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2022 Piaggio BV 400 S Review

The saying is massively overused, but there really is no replacement for displacement. Such is the case with the updated 2022 Piaggio BV 400 S – BV being the abbreviation for Beverly. For a few years now, Europeans and Americans alike have been doing just fine with Piaggio’s BV 350, but stricter Euro 5 regulations have forced manufacturers to comply with the rules if they want to keep doing what they do; sell product.

What this has largely meant is a retuning of motorcycles and scooters to meet the new regs at the cost of power (or at the very least, a reshuffling of where that power is found). That’s fine for motorcycles with lots of horses to begin with, but when you’re playing in scooter territory, every little horse counts. Piaggio’s answer to make the BV 350 pass? More displacement, of course!

For 2022 the Piaggio BV 400 S is available in three colors: Arancio Sunset (orange), Argento Cometa (silver), or Nero Tempesta, seen here. While it may look black, it’s actually a very deep blue with a hint of grey in direct sunlight.

Packing On The Muscle

For 2022, the BV 400 S gets a bump up to 399cc for its single-cylinder engine, resulting in a claimed 35 horsepower – 17% more than the 350 it replaces. Piaggio also says torque is up to 28 lb-ft – 20% higher than before. We’ll have to take Piaggio’s word for it since we couldn’t put the BV on the dyno, but simply judging by the butt dyno, the BV 400 really moves! 

Thirty-five ponies doesn’t sound like much, but the BV 400 had no problem winning stoplight-to-stoplight drag races. There is an initial lag when first getting on the throttle that’s common with scooter CVTs, but compared to other models in the class (we’re looking at you, Suzuki Burgman 400), the lag is hardly noticeable. Power seems to always be there when you need it, which is reassuring when you can often feel vulnerable riding a scooter in crowded cities.

Where the BV surprises is on the highway. Engines this small tend to be maxed out once you get to highway speeds, but not so with the Piaggio. There’s plenty of gusto to quickly reach merging speeds and blend with traffic, but better still is the leftover reserve on tap should you need to make an overtake. So smooth and deceiving is the BV that I often found myself cruising along only to look down and see the speedo showing 90mph – with a little more speed to spare!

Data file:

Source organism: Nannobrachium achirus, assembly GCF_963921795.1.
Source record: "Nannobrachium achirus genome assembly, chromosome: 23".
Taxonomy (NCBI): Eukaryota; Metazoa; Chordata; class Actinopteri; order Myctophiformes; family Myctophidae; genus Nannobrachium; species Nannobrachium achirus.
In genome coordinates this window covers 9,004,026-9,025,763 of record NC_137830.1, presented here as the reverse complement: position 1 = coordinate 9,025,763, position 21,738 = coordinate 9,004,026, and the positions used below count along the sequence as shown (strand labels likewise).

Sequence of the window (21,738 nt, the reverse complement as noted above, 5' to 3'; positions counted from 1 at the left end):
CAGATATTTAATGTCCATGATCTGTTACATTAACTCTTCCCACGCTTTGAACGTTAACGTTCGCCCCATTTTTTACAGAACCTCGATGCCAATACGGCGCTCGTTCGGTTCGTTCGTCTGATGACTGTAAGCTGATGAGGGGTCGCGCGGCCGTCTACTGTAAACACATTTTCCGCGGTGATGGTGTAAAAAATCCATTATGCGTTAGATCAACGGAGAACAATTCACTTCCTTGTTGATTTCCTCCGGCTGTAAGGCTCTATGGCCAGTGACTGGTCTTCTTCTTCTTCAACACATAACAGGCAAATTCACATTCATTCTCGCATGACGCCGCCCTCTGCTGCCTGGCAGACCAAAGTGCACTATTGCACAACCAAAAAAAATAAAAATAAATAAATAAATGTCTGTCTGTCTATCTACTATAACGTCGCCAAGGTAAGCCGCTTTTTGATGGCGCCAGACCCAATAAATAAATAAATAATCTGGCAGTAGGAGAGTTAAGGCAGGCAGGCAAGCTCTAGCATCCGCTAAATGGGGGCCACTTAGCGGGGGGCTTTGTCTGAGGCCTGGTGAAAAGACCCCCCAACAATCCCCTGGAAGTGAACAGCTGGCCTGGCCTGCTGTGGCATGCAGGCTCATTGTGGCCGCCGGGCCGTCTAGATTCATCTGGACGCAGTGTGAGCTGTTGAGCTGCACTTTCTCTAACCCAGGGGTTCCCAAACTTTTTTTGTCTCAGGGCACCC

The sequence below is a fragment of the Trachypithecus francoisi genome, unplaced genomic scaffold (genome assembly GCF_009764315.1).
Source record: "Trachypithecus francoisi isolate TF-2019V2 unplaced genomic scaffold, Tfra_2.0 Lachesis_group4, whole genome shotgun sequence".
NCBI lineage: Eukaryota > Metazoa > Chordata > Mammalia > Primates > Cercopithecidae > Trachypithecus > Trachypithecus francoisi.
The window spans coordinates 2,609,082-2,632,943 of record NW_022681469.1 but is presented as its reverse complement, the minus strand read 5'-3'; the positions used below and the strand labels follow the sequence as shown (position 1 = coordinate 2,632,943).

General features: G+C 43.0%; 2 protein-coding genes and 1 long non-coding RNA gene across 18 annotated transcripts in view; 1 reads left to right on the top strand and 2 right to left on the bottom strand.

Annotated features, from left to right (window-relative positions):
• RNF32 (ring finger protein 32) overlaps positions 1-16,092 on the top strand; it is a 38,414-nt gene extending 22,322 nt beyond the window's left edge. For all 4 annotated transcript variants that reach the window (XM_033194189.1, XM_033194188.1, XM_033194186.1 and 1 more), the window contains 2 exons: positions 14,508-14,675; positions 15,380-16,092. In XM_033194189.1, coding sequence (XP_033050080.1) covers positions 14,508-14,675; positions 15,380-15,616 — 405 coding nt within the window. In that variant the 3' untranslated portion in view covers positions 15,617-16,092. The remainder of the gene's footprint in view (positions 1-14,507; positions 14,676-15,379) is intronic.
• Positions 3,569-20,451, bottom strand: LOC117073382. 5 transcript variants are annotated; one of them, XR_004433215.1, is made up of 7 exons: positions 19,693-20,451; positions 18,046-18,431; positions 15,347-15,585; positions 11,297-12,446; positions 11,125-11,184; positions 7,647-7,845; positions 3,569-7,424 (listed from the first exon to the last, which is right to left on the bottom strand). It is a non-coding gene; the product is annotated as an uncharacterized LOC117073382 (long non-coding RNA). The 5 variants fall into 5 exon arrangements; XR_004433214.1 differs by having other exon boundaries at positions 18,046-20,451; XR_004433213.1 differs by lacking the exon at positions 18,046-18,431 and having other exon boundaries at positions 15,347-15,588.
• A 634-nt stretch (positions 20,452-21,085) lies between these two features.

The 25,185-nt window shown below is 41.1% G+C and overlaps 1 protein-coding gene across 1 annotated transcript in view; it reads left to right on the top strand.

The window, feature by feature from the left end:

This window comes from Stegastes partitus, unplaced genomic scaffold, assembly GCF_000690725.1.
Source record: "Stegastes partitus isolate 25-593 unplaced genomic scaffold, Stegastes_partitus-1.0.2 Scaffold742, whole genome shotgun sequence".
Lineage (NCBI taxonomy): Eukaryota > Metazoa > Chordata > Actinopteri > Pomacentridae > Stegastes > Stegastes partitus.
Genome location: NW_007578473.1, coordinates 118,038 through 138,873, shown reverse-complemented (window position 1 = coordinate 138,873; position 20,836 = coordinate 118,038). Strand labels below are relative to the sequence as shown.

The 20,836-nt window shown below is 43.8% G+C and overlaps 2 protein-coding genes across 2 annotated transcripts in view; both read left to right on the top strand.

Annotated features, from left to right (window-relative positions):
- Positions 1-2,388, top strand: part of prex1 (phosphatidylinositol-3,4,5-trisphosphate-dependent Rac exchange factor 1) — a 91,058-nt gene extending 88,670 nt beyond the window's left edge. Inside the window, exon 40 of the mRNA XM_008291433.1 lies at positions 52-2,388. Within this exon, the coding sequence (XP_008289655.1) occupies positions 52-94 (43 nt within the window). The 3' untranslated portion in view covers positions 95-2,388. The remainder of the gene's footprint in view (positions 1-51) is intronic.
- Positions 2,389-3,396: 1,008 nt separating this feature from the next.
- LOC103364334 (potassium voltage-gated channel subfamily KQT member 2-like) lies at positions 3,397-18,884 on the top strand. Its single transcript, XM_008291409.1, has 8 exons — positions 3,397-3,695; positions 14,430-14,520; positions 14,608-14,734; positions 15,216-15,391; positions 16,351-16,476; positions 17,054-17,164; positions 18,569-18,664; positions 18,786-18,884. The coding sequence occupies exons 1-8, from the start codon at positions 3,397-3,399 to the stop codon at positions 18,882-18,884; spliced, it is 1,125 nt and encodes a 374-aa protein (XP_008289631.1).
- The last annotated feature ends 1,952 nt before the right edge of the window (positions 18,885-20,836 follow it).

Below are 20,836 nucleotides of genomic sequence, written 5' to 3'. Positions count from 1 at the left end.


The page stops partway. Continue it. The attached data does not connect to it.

Living With It

Like most things in life, there’s no such thing as a free lunch. The seat isn’t dramatically tall at 31.1 inches, but its base is really wide, making it difficult to reach the ground. For my 30-inch inseam, I had to settle for only reaching my toes to the ground. I didn’t think it was a big deal, as this step-through balances its weight nicely with its fuel down low.

The seating position isn’t bad for short trips, but it would be nice to have the option to move around.

The seating position is a reminder that the BV 400 S is meant for major metropolitan European cities – you’re bolt upright, feet underneath you like you’re sitting in an office chair taking a scoliosis test. What’s more, the windscreen feels mere inches away from your face. For short jaunts, it’s not so bad; you get a commanding view of the road ahead with very little wind to hit your face. The downside is the inability to move anywhere else, making longer trips a contest of will and strength to see how long you can stand being in a single position. This probably isn’t an issue for Europeans and their tightly packed cities, but for ‘Muricans who need to cover some distance, it might be. 

Then again, the fact you can even consider going long-ish distances on the BV is a positive in itself. It clearly has the power to do it and the wind protection to do it without getting bugs in your teeth. Despite our heavy right hands, we were still able to coax 52 miles per gallon out of its 3.2-gallon tank. Considering today’s gas prices, suddenly a scooter like this could become attractive to many.